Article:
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Law Firms as a Business: Partnership and Renumeration Systems

Law Firms as a Business: Types of Partnership and Remuneration Systems, by Yi Kang Choo - Corporate Law Programme Coordinator.

Being considered the pinnacle of most solicitors’ career life, partners are commonly the group of senior lawyers who runs their law firms, and those who are responsible for winning clients or working for their teams. Whilst you might heard of the term ‘partner’, have you ever wondered, what are the different types of partnerships in a law firm?

Equity-Based Partnerships – Lockstep Model

One of the most common types of partnership within the legal profession is the lockstep model, where the proportion of profits is being shared amongst equity partners depending on their seniority in the firm. This may infer that the longer someone had worked in a firm, the higher amount of money/compensation will be paid to them, as compared to their junior peers.

This can also correlate with the typical ‘single-tier’ approach, where partners are being promoted from senior lawyers who have committed a certain number of ‘years of experience’ in the specific firm. Even though such a strict model provides certainty and clarity for its lawyers in terms of partner/career progression, it might oversee valuable incentives such as the financial performance and experience of a lawyer – especially since they are no longer being paid or promoted based on merit.

‘Modified’ and Hybrid Lockstep Approach

That is why most of the top law firms in the city, including some of the magic circle firms like Linklaters, are implementing a modified lockstep model, where partners are being appointed and paid not entirely based on the ‘years’ they spent in the firm. The concept of ‘merit-based’ pay has been quite popular in the legal profession, where associates and partners are being further incentivised (financially) to increase their performances and to win more clients for their firms.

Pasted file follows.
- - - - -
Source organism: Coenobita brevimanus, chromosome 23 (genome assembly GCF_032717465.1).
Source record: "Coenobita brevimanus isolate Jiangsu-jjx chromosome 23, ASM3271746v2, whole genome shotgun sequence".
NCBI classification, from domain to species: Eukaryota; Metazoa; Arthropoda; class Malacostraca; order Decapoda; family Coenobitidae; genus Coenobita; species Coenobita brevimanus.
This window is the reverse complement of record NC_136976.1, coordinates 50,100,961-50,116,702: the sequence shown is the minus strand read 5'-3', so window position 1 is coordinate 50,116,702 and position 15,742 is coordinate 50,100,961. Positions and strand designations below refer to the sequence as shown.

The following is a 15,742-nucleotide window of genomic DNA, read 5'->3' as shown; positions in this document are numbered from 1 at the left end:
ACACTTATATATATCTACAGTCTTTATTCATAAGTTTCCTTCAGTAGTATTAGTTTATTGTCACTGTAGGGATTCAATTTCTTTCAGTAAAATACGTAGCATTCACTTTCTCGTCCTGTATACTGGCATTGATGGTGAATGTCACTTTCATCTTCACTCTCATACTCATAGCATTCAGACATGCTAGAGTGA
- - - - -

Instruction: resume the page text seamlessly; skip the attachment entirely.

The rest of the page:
Such a flexible partnership model is also a great opportunity for law firms to integrate their values and mission within the promotion/recruiting criteria for partners. Existing partners can also rely on these criteria to determine whether they will still be a good fit for the firm, or to consider how they would like to strategise their work moving forward.

Different Levels of Seniorities

Depending on the size of the firm, the titles of partners (and actual power) might differ. For example, in smaller firms, or even a ‘Solo firm’ that is being run by a single partner, it will be more common to see a ‘monarch structure’ of partnership. This means that a single or fairly small number of partners dictates the firm's direction and management, especially since they might be the sole generator of business. They usually set their own rates, and make decisions about the firms all by themselves.

In larger or international firms, it might also be common to see partners with different seniority/titles, such as having a senior partner and managing partner. They typically work under a clear hierarchical structure – with the managing partners sitting at the top of the leadership hierarchy. They are also usually the ones who take on a management role and set key operational or directional strategies in the firm, on top of their ‘legal’ work/practice.

Non-Equity Partnership – ‘Two-Tier model’

Whilst being an equity partner could be a lucrative role, there are also multiple burdens that one will need to bear, especially being directly responsible for the growth and development of the firm’s business as one of its ‘owners’. This might not be an ideal model for all partners, and that’s why some partners are actually non-equity partners – where they are compensated by a fixed salary as opposed to a share of the firm’s profits.

This is what we usually call a ‘two-tier’ partnership model (with equity and non-equity partners). Nonequity partners do not have to buy-in to the firm, and will not possess an ownership stake in the firm. However, some firms may confer limited voting rights to their non-equity partners, but this largely depends on the structure and constitutions of the respective law firms.